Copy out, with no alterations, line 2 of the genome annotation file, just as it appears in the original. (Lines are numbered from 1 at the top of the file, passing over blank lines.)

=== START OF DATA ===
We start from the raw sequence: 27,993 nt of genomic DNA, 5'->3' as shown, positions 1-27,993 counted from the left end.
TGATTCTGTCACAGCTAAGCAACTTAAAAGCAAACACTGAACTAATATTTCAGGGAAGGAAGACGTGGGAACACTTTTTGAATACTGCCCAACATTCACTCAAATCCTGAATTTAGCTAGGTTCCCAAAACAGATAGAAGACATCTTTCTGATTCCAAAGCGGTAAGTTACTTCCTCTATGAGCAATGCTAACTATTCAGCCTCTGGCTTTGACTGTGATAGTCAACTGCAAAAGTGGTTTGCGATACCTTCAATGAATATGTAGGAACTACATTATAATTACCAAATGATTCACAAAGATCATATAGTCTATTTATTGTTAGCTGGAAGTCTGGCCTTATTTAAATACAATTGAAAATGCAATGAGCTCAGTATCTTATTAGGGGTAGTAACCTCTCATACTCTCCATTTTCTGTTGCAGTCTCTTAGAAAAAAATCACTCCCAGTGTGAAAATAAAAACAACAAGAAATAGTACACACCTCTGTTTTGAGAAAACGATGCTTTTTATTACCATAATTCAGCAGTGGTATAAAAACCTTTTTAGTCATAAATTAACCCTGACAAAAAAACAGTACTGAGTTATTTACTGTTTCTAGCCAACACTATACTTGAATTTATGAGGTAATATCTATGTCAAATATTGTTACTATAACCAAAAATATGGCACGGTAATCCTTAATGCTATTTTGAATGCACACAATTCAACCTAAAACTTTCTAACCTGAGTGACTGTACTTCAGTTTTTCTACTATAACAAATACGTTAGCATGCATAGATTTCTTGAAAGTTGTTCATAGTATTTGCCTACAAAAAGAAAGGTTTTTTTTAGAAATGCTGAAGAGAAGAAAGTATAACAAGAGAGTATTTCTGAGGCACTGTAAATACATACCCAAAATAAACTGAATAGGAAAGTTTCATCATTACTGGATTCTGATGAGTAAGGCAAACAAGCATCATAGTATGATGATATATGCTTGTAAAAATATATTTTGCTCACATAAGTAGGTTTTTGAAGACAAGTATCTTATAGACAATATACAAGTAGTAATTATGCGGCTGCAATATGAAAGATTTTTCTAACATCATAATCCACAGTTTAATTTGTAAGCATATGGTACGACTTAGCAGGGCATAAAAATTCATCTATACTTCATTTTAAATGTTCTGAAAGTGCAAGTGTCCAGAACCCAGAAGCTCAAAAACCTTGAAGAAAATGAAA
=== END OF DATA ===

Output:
TGATTCTGTCACAGCTAAGCAACTTAAAAGCAAACACTGAACTAATATTTCAGGGAAGGAAGACGTGGGAACACTTTTTGAATACTGCCCAACATTCACTCAAATCCTGAATTTAGCTAGGTTCCCAAAACAGATAGAAGACATCTTTCTGATTCCAAAGCGGTAAGTTACTTCCTCTATGAGCAATGCTAACTATTCAGCCTCTGGCTTTGACTGTGATAGTCAACTGCAAAAGTGGTTTGCGATACCTTCAATGAATATGTAGGAACTACATTATAATTACCAAATGATTCACAAAGATCATATAGTCTATTTATTGTTAGCTGGAAGTCTGGCCTTATTTAAATACAATTGAAAATGCAATGAGCTCAGTATCTTATTAGGGGTAGTAACCTCTCATACTCTCCATTTTCTGTTGCAGTCTCTTAGAAAAAAATCACTCCCAGTGTGAAAATAAAAACAACAAGAAATAGTACACACCTCTGTTTTGAGAAAACGATGCTTTTTATTACCATAATTCAGCAGTGGTATAAAAACCTTTTTAGTCATAAATTAACCCTGACAAAAAAACAGTACTGAGTTATTTACTGTTTCTAGCCAACACTATACTTGAATTTATGAGGTAATATCTATGTCAAATATTGTTACTATAACCAAAAATATGGCACGGTAATCCTTAATGCTATTTTGAATGCACACAATTCAACCTAAAACTTTCTAACCTGAGTGACTGTACTTCAGTTTTTCTACTATAACAAATACGTTAGCATGCATAGATTTCTTGAAAGTTGTTCATAGTATTTGCCTACAAAAAGAAAGGTTTTTTTTAGAAATGCTGAAGAGAAGAAAGTATAACAAGAGAGTATTTCTGAGGCACTGTAAATACATACCCAAAATAAACTGAATAGGAAAGTTTCATCATTACTGGATTCTGATGAGTAAGGCAAACAAGCATCATAGTATGATGATATATGCTTGTAAAAATATATTTTGCTCACATAAGTAGGTTTTTGAAGACAAGTATCTTATAGACAATATACAAGTAGTAATTATGCGGCTGCAATATGAAAGATTTTTCTAACATCATAATCCACAGTTTAATTTGTAAGCATATGGTACGACTTAGCAGGGCATAAAAATTCATCTATACTTCATTTTAAATGTTCTGAAAGTGCAAGTGTCCAGAACCCAGAAGCTCAAAAACCTTGAAGAAAATGAAA